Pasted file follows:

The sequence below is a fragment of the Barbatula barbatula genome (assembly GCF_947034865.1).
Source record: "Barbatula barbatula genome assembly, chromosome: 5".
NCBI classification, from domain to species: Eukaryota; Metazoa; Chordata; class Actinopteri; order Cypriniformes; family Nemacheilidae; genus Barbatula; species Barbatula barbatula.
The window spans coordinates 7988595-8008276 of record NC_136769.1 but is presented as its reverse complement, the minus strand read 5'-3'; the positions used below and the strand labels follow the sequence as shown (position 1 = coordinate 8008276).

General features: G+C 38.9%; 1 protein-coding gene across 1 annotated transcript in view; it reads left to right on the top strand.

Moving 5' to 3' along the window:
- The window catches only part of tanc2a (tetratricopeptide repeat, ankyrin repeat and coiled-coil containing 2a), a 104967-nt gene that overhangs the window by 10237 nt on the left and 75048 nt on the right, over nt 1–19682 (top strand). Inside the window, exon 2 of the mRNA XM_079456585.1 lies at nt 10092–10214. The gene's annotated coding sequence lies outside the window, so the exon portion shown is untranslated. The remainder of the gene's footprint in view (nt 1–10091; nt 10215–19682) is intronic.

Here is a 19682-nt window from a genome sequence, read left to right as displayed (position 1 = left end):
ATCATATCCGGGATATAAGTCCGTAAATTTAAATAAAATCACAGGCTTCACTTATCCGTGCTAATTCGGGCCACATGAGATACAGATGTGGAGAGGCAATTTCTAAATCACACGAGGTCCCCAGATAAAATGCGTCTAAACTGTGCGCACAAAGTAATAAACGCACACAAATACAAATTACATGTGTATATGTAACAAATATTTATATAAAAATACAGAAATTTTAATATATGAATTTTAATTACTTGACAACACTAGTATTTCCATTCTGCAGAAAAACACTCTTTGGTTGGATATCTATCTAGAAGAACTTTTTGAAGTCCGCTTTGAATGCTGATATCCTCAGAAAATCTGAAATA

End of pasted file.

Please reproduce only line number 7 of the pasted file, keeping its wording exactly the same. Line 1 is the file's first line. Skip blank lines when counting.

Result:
- The window catches only part of tanc2a (tetratricopeptide repeat, ankyrin repeat and coiled-coil containing 2a), a 104967-nt gene that overhangs the window by 10237 nt on the left and 75048 nt on the right, over nt 1–19682 (top strand). Inside the window, exon 2 of the mRNA XM_079456585.1 lies at nt 10092–10214. The gene's annotated coding sequence lies outside the window, so the exon portion shown is untranslated. The remainder of the gene's footprint in view (nt 1–10091; nt 10215–19682) is intronic.